By John Toole
---- — SALEM — A Pelham man charged with trying to attack his sister with a machete appeared for an arraignment yesterday in 10th Circuit Court.
Judge Robert Stephen approved the $50,000 cash bail for Dennis Lozeau, 57, requested by police prosecutor Dennis Mannion.
Mannion told the judge Lozeau not only admitted to trying to attack his sister, but threatened to harm himself as well.
“We feel he is a danger to society,” Mannion said.
As of yesterday afternoon, Lozeau remained in the Hillsborough County jail.
Mannion outlined Lozeau’s criminal record, which includes convictions for assault, battery and operating under the influence dating to the 1970s.
Lozeau refused to have the judge detail the two charges against him, first-degree assault with a deadly weapon and attempted first-degree assault with a deadly weapon, or to comment about the bail request.
“No, I’m good with that,” Lozeau told the judge.
He did request an attorney, saying he could not afford his own.
Stephen said no plea to the felony charges could be made and a probable cause hearing will be scheduled later.
“The state’s request is reasonable,” Stephen said in approving the bail.
Should Lozeau make bail, Stephen ordered him to stay away from his sister, Dianne Wilson, and her Pelham home.
He is to refrain from possessing weapons.
The arraignment lasted about 10 minutes.
Two Pelham officers accompanied Lozeau, who was being held at the Hillsborough County jail in Manchester.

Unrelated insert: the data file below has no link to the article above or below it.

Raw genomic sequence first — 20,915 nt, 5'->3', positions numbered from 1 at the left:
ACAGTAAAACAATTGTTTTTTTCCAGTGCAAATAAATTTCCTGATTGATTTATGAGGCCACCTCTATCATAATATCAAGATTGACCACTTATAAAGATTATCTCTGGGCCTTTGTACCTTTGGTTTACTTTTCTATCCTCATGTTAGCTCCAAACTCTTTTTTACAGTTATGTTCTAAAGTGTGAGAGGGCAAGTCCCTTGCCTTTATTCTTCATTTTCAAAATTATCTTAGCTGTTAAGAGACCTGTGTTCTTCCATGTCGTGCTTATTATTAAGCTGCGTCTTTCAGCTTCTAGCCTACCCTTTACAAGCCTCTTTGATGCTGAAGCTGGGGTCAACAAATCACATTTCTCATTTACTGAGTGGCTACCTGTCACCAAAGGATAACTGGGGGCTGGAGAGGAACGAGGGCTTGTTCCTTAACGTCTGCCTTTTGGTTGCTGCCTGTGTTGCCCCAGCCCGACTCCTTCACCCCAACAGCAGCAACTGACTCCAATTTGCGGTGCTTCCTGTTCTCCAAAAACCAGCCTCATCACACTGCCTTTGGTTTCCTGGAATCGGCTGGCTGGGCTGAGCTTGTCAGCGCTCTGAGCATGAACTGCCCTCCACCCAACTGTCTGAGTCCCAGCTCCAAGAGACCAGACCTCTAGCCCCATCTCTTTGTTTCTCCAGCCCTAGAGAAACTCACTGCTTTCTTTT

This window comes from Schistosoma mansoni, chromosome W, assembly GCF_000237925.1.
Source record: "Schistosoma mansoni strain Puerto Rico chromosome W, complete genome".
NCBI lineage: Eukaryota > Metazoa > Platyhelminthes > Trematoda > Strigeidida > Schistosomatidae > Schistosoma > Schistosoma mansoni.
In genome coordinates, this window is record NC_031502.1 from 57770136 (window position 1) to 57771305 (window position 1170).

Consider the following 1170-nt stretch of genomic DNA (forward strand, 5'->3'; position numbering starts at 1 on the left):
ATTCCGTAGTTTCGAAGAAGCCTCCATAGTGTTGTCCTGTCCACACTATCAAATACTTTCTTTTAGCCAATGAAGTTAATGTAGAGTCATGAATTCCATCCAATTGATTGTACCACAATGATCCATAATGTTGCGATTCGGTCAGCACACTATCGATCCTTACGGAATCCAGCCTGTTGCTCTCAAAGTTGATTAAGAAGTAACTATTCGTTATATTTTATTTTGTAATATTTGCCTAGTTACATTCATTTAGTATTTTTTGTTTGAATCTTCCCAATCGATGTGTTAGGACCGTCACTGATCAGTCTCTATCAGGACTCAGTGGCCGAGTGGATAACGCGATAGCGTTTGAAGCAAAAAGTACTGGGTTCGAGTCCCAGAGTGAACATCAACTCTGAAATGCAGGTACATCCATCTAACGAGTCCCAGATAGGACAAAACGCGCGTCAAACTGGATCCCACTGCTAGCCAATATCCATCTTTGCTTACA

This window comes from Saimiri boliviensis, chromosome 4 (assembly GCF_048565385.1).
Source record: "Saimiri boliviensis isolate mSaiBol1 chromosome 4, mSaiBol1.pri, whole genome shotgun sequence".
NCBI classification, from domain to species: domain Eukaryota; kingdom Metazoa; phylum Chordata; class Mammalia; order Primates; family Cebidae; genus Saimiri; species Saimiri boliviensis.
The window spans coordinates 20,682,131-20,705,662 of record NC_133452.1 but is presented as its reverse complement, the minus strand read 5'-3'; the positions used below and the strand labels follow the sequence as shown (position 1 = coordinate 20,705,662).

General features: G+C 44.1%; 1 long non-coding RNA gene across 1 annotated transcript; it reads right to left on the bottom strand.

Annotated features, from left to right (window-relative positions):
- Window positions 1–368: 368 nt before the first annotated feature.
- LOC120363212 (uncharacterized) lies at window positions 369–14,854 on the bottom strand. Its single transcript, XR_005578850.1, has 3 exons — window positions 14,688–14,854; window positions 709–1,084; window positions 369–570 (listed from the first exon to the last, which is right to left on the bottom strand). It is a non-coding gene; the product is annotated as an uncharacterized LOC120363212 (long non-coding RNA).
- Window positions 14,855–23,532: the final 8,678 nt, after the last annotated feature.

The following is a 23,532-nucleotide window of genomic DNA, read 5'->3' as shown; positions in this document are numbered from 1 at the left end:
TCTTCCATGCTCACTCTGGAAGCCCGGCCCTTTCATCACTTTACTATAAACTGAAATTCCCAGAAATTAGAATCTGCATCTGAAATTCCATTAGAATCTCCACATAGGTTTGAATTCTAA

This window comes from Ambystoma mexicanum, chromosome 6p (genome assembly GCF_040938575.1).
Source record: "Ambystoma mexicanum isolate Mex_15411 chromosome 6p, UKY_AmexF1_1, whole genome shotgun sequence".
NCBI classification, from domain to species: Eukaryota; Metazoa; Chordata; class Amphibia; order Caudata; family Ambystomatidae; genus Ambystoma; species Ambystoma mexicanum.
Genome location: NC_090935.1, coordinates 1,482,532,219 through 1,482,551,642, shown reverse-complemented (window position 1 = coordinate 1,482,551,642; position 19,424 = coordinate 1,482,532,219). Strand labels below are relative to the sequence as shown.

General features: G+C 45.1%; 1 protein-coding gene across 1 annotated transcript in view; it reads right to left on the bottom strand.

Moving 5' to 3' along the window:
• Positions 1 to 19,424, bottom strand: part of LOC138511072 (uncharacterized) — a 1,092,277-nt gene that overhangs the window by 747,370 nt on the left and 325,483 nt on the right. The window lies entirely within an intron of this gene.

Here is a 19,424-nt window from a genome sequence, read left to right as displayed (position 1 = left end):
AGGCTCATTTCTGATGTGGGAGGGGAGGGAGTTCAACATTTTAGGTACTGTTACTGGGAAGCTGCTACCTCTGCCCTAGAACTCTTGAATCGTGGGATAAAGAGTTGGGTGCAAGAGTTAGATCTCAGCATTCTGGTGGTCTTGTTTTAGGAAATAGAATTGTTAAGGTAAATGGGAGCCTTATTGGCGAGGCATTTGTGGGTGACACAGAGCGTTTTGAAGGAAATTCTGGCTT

Police arrested Lozeau after he went to the police station Friday afternoon and told a dispatcher he had come to turn himself in for attempted murder.
Patrolman Bismark Montano and Sgt. Anne Perriello met with Lozeau.
“While speaking with Dennis, I noticed a distinct smell of an alcoholic beverage coming from his breath,” Montano said in his sworn affidavit filed with the court. “During the patdown, I located a bottle of vodka with half of its content inside one of his pockets.”
Lozeau told Montano he had left his bicycle in the parking lot and then he told the officer much more.
Lozeau said he and his 65-year-old sister jointly own their home on Hinds Lane, but she has been criticizing him about not working for six months.
On Feb. 20, their dispute turned serious.
“Dennis stated that on the date of the incident he was in his room sitting in a chair watching TV and drinking some vodka,” Montano wrote. “According to Dennis, he heard Dianne talking about him, how useless he is.”
Lozeau told Montano that his sister threatened to kick him out and that he wanted to cut her head off, but his niece, Danielle, 29, stopped him.
“I just lost it. My niece wasn’t involved, but she was there to stop me,” Lozeau told Montano. “Otherwise, it would’ve been murder.”
Lozeau admitted to investigators that he lost control.
“I just remember standing in the living room with a machete in my hand,” Lozeau told Montano.
“Dennis told me he swung the machete at Dianne, but did not land the machete on her,” Montano wrote. “Danielle got in the middle in an attempt to stop Dennis, but she was struck in the arm with the machete.”
The niece later told police the machete left a red mark on her arm, then fell to the floor.
Lozeau told Montano he then went into the kitchen for a butcher knife and confronted his sister.
“Dennis stopped six feet away from Dianne, dropped the knife on the floor and said to Dianne she was not worth it,” Montano wrote. “Dennis then walked away into his room.”